Fred Lawson-Brown, a non-golfer, was inspired by the beauty of Ganton and decided that Leeds should have an equivalent golf course. 175 acres of potential golfing terrain were acquired from the landlord of the Bramham Park Estate, and, as luck would have it, Dr Alister MacKenzie was in the area, busily working on nearby Alwoodley. And so, in 1910, seven years after Lawson-Brown’s visit to Ganton, the Moortown golf course on Black Moor was ready for play. To mark the occasion, an exhibition match was staged between James Braid and Harry Vardon.
Moortown Golf Club is classic moorland golf course with lovely peaty turf that provides the bouncy cushion-effect when walking, a course that is gentle on the feet. The fairways appear wide and inviting – many of the holes are flanked with silver birch, gorse and heather. But don’t be fooled, Moortown is no pushover; this golf course is tough and exacting.
It turned out to be a tough test for Walter Hagen, the 1929 Ryder Cup captain, and his American team. For it was here, at a cold Moortown, that Great Britain, with George Duncan as captain, beat the USA 7-5. This was the first Ryder Cup to be held on home soil. The competition had been inaugurated two years earlier at the Worcester Country Club in the USA.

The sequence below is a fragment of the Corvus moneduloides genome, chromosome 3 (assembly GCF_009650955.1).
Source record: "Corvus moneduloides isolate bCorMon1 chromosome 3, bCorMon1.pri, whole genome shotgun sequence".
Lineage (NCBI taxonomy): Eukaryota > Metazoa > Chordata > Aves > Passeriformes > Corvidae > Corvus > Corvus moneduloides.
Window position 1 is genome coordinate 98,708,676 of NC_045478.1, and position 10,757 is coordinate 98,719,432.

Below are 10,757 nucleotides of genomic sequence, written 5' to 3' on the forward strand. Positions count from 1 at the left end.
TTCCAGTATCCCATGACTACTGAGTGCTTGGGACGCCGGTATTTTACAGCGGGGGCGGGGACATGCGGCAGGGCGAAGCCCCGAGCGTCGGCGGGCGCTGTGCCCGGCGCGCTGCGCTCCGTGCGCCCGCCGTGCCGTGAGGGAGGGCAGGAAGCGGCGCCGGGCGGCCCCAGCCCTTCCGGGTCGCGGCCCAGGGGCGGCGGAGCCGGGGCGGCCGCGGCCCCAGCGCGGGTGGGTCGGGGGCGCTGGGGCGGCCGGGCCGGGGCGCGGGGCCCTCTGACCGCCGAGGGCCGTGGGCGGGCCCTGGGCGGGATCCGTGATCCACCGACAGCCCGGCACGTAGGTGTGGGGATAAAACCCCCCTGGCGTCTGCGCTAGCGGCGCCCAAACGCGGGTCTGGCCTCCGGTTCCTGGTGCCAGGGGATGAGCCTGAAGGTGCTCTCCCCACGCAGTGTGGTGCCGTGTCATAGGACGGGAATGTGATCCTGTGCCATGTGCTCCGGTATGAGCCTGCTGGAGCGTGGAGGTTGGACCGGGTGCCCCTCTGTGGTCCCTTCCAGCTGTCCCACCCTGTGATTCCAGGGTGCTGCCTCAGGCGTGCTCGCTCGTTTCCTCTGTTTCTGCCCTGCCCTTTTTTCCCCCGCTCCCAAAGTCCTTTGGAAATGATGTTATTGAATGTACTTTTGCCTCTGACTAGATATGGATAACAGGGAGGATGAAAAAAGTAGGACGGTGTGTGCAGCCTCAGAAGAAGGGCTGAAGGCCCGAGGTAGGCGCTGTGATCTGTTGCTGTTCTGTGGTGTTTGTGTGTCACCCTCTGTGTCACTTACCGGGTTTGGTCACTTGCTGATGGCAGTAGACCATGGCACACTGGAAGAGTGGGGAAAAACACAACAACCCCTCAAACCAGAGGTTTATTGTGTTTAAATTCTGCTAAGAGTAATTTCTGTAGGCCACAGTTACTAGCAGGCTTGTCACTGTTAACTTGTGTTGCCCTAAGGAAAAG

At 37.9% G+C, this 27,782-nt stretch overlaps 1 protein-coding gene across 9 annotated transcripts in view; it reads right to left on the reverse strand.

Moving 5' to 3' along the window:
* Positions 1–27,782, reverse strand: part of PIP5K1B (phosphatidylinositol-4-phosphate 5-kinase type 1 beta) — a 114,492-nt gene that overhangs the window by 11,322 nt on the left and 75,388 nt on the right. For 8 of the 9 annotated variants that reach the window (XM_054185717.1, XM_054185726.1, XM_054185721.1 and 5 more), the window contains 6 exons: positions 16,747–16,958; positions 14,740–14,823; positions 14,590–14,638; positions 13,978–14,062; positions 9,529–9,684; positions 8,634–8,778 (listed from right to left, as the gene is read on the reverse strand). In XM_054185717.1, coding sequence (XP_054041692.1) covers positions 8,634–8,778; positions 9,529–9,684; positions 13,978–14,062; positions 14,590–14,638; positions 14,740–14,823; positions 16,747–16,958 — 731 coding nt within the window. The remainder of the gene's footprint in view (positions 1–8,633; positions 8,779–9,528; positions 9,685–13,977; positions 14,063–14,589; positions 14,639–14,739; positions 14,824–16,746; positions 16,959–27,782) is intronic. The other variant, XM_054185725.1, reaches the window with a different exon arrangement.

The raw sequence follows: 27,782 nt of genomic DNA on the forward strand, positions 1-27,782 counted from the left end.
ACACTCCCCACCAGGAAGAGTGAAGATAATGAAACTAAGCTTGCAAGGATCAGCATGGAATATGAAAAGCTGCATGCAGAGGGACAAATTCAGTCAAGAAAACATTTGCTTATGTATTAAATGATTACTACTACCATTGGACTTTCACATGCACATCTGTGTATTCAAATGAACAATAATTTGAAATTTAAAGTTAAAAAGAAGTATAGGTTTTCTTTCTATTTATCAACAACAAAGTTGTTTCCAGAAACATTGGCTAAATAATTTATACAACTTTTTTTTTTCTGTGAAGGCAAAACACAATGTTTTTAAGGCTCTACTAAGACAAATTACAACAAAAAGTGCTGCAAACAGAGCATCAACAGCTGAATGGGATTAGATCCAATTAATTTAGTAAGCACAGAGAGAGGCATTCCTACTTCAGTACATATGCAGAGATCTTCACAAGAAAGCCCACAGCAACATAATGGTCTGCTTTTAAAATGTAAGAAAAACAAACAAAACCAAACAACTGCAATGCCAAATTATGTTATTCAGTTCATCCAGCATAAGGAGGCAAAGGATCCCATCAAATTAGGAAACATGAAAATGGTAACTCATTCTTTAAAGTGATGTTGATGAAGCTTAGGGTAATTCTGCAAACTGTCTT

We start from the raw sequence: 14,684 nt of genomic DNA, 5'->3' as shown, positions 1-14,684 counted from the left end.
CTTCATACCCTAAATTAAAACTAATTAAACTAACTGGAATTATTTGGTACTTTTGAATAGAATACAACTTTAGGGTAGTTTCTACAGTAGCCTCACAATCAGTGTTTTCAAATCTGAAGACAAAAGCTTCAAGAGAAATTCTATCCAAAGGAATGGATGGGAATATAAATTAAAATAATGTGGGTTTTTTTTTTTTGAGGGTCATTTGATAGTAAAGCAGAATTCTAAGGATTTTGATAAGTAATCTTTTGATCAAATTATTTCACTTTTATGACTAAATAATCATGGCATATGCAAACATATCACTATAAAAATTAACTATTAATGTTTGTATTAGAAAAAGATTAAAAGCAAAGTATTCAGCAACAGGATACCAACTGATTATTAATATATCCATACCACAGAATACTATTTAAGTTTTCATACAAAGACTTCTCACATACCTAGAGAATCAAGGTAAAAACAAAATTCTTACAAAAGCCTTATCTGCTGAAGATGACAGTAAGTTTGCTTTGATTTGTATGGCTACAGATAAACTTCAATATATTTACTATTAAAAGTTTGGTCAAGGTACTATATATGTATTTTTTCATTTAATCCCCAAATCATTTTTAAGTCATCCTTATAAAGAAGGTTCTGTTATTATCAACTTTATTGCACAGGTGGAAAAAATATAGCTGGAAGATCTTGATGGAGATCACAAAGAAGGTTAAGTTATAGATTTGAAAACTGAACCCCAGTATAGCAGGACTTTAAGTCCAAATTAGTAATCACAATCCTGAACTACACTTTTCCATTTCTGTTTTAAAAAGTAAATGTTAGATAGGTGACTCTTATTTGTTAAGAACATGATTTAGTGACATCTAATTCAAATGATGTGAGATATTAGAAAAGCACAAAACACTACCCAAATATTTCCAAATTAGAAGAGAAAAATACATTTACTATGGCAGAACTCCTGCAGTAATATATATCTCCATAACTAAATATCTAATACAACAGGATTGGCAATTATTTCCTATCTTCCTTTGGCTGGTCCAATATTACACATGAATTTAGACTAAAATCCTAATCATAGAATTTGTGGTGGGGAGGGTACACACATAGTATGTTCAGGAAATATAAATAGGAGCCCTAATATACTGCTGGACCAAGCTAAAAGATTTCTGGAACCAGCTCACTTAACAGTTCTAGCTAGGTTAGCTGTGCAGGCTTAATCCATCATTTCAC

In addition to the Ryder Cup, Moortown has hosted numerous important professional competitions, Nick Faldo and Bernard Gallagher emerging as winners. A host of important amateur events have also been contested over the moorland, and in the 1974 English Open Amateur strokeplay championship, Nigel Denham hit an over-zealous second shot into the billiard room of the then in-bounds clubhouse. Undeterred, Denham marched inside and chipped through the open window to within five yards of the pin.
Moortown measures almost 6,500 yards from the regular tees, but accuracy will reap more rewards than length. Whilst the fairways appear to be wide, it’s an optical illusion and the rough can be punishing. Moortown opens with a relatively short par five, so make the most of an early birdie opportunity before facing two testing par fours at the 2nd and 3rd, two of seven par fours at Moortown measuring in excess of 400 yards.
The 10th is MacKenzie’s signature hole, a cracking 158-yard par three called “Gibraltar”, so called because the green is sited on a rocky plateau. This par three was the first hole MacKenzie built and the cost of this one hole absorbed the entire budget for all eighteen.